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Innovating your auditing and monitoring program

Amy Bailey (abailey@hbeadvisors.com) is Principal, HBE Advisors LLC, Meridian, ID. Sharon Parsley (sharon-qag@outlook.com) is President & Managing Director, Quest Advisory Group LLC, The Villages, FL.

As we all know, monitoring and auditing is one essential element of every effective compliance program. However, we have seen over the years that monitoring and auditing does not receive nearly the amount of dedication of resources and attention that it may deserve.

Yes, we may spend months planning and executing on our periodic risk assessment process and do an outstanding job of gathering input from both operational areas and risk assurance functions about emerging areas of risk, the likelihood of each risk occurring, and the derivative business impacts if/when they do. But do we carefully assess and monitor the effectiveness of the activities we then create to mitigate and measure those risks considered both high likelihood and impact and which we also view as being measurable through an auditing or monitoring activity? Unfortunately, we have seen that in many programs, the activities created may not always examine each risk in a holistic or comprehensive manner.

As for revenue cycle–related risks specifically, auditors have traditionally employed largely standardized methods to evaluate compliance with applicable documentation, coding, coverage, and reimbursement rules. Some of the common tactical approaches may include items like reviewing and evaluating the following:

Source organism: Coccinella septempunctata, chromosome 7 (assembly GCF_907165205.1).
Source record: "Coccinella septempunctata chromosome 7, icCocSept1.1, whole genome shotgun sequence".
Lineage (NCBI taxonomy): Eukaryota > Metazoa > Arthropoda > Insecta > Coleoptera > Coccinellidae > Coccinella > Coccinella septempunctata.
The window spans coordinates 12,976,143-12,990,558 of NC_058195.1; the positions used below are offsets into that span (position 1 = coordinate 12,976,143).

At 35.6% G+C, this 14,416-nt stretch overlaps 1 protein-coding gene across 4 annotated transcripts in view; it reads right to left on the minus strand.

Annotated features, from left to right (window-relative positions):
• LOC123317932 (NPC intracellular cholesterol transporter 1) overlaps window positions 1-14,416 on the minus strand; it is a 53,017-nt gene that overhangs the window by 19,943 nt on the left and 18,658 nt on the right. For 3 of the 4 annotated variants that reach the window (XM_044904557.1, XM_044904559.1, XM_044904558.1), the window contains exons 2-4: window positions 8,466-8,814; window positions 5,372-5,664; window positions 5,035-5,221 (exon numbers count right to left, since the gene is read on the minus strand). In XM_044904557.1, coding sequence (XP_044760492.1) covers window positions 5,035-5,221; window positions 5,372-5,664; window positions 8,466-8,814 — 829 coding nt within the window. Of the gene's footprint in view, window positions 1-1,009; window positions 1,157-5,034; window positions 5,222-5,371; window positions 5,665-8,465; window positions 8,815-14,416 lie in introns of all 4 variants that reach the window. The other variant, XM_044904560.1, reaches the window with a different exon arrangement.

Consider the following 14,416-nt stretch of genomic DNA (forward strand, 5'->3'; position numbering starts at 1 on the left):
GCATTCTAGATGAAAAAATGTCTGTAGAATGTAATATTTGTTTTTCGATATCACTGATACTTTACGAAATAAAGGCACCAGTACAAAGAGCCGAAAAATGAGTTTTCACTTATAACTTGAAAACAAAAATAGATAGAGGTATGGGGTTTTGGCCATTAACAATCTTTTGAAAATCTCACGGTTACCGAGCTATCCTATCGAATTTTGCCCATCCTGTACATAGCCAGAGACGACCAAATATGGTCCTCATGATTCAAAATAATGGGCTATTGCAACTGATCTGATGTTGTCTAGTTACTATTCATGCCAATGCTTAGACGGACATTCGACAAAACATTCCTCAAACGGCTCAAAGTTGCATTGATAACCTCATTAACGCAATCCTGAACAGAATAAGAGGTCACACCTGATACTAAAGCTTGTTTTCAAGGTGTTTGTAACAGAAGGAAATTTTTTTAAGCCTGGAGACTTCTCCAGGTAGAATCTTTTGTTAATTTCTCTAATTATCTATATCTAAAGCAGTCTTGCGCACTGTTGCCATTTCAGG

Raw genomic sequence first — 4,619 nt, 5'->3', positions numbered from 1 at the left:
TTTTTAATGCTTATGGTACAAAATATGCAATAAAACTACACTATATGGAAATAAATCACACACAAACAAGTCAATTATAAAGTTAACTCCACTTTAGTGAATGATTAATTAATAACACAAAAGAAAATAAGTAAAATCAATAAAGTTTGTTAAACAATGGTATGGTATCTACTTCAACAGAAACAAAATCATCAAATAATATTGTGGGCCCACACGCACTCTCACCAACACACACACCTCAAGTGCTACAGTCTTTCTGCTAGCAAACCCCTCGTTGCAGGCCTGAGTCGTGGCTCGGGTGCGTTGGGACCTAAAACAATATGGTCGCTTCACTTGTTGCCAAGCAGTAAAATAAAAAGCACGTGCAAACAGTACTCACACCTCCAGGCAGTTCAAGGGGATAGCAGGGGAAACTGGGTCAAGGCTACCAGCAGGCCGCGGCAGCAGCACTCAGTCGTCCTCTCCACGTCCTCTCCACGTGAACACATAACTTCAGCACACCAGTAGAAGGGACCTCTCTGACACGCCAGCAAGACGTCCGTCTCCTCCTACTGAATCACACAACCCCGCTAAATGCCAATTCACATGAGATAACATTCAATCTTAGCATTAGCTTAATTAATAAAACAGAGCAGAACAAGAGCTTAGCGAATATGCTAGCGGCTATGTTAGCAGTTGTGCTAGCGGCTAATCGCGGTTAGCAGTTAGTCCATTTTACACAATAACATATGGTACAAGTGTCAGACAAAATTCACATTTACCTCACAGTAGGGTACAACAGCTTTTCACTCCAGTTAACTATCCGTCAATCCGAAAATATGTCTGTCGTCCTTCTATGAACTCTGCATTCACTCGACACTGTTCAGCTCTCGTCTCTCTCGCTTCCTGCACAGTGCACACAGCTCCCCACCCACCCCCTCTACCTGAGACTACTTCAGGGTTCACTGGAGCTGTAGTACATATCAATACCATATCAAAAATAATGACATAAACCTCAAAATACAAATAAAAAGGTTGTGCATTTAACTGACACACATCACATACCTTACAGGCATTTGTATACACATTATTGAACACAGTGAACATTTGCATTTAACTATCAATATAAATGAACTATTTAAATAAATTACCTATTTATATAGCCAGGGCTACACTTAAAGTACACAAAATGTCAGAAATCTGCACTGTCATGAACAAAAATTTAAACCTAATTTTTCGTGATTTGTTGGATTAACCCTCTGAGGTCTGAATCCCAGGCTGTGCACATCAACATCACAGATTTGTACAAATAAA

1. Documentation for 5–10 encounters for each provider annually,

  2. Evaluation and management service bell curve reports,

  3. Program for Evaluating Payment Patterns Electronic Reports,

  4. Comparative billing reports, and

  5. Program integrity contractor additional documentation requests and associated findings.

While there is nothing inherently “wrong” with any of those methods, there are many questions that activities of that nature leave unanswered, such as:

  1. Was the patient seen by a qualified provider?

  2. Did the provider who signed the documentation take part in the encounter?

  3. Is the information in the medical record a correct reflection of the encounter?

  4. When was the documentation created and by whom?

  5. Is the encounter documentation unique and specific to this patient visit?

The purpose of this article is to present some battle-tested ideas for you to consider and which may shed light on whether each of your scheduled and ad hoc audits are well-designed to measure and mitigate all the compliance risks that may be present. We will try to achieve this through the discussion of some scenarios that may sound familiar to you.

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